An expanding body of evidence challenges the conventional hypothesis that sexual transmission is responsible for more than 90% of adult HIV infections in Africa. Differences in epidemic trajectories across Africa do not correspond to differences in sexual behavior. Studies among African couples find low rates of heterosexual transmission, as in developed countries. Many studies report HIV infections in African adults with no sexual exposure to HIV and in children with HIV-negative mothers. Unexplained high rates of HIV incidence have been observed in African women during antenatal and postpartum periods. Many studies show 20%-40% of HIV infections in African adults associated with injections (though direction of causation is unknown). These and other findings that challenge the conventional hypothesis point to the possibility that HIV transmission through unsafe medical care may be an important factor in Africa’s HIV epidemic. More research is warranted to clarify risks for HIV transmission through health care. [my emphasis]
Meanwhile, the International Council of Nurses has expressed their shock at the lack of adequate nursing care provided by WHO. In May of this year, they issued a press release questioning the practices of the World Health Organization:
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The governing assembly of the International Council of Nurses (ICN) was shocked to learn of the decline, from an already unacceptably low level, in the number of nurse and midwife posts across all regions and clusters of the World Health Organization (WHO). The data from the WHO human resources report to the 2007 World Health Assembly, revealed that of the health care professionals working on staff at the WHO a mere 1.3 % are nurses; 91.6 per cent are physicians. At 1.8%, dieticians and nutritionists have greater representation than nurses. ICN’s Council of National Representatives (CNR) also learned that the key position of WHO Chief Scientist for Nursing and Midwifery has been reduced to part time due to other assigned roles time and staff support for this office is contracted on short term and part time bases.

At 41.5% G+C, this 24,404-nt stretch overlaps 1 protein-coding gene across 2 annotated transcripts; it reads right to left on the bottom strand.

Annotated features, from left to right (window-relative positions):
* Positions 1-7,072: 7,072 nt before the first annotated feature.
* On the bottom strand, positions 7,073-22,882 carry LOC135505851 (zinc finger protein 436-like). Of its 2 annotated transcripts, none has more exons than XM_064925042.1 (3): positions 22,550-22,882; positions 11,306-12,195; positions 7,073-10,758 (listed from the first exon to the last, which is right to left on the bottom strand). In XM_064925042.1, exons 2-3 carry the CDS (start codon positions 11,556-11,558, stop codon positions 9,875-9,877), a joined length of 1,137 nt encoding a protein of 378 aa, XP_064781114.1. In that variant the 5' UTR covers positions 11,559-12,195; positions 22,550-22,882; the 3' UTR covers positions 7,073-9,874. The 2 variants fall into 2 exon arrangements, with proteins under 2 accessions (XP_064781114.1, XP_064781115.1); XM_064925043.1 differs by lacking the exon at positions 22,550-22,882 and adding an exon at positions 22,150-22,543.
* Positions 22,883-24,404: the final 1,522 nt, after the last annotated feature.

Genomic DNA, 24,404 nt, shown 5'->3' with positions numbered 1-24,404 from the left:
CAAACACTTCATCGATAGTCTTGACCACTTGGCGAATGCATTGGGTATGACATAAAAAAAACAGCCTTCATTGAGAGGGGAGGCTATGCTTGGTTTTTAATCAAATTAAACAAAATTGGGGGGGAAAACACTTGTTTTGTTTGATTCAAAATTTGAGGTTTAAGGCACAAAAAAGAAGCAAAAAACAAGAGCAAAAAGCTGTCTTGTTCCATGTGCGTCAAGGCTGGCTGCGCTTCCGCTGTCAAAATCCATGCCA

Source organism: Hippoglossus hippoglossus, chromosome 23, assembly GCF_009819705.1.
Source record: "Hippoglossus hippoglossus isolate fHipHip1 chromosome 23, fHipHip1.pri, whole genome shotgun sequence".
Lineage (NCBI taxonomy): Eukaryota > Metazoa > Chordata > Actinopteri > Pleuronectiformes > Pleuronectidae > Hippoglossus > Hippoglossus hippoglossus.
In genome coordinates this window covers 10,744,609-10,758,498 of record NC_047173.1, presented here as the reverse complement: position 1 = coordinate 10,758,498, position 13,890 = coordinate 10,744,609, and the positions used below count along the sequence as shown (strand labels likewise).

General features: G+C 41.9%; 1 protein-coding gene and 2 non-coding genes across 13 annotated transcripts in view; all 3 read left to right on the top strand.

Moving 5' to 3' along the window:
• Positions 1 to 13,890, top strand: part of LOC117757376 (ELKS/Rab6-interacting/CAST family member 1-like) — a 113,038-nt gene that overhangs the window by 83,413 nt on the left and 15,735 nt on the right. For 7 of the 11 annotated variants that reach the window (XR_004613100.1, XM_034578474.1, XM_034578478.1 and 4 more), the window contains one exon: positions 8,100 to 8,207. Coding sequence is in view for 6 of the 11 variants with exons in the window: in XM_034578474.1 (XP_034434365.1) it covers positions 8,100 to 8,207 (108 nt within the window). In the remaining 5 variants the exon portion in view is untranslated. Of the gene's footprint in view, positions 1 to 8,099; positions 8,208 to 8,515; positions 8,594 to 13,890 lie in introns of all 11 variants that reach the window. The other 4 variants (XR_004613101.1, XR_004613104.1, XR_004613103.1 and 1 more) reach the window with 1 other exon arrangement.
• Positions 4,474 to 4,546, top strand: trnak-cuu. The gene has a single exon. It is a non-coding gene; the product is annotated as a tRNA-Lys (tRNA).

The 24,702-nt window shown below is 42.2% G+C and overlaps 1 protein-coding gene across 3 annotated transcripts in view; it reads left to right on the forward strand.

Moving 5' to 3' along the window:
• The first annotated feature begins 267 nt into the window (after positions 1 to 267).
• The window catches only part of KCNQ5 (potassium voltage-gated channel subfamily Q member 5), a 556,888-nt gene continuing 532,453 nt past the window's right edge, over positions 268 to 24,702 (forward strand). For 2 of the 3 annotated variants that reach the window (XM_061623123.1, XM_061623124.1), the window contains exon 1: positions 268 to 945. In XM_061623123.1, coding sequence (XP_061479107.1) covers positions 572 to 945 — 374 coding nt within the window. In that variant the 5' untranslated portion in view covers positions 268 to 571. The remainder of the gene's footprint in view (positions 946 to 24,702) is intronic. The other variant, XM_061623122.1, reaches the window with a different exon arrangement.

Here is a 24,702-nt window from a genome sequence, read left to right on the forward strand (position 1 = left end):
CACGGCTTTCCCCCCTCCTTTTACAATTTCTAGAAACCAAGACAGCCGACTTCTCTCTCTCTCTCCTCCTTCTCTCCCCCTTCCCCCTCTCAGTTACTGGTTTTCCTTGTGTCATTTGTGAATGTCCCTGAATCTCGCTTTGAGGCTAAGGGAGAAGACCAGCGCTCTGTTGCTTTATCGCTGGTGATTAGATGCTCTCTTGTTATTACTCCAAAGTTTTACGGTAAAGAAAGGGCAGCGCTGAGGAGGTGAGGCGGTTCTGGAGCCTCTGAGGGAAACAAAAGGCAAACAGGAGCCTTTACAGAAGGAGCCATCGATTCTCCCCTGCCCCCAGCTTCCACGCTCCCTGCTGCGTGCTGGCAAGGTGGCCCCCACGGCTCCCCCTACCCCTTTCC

This virtual absence of the nursing voice in WHO policy and implementation threatens all WHO programmes, contradicts the organisation’s claim to be addressing the current global crisis in health human resources — focused mostly on nursing, and undermines the effort to attain the Millennium Development Goals (MDGs).
Bill Gates and all the entertainment personalities who have pledged so much money to Africa’s health care could do wonders with one simple move: insist on only retractable, one-use needles for vaccinations. Then children wouldn’t follow hospital garbage trucks to the dump so they can scrabble through bacteria-laden refuse (in their bare feet) to find used needles to sell.
And where is the Live Aid concert to get these nurses out of jail? Or even to get more native nurses trained in Africa? Where’s the push for real health initiatives instead of the agenda-driven WHO philosophy?
How about Gaddafi? He responds to money and to viable threats to his reign, but not much else. Now he wants ten million for each child from that hospital in Benghazi: by some amazing coincidence, the same amount he had to pay for each victim of Lockerbie.
Meanwhile, the nurses and doctor have languished in jail, forfeiting eight years of their lives for a huge lie. And the UN and EU? Why, they’re negotiating, even as you read this.
Eight years of negotiations and all we have are these cynical machinations between a lunatic and a bunch of impotent bureaucrats who don’t really care if these nurses ever see daylight again. The bureaucrats know that we know they have no leverage and they don’t care that we know.
Like the Emperor’s clothes, it’s all for show.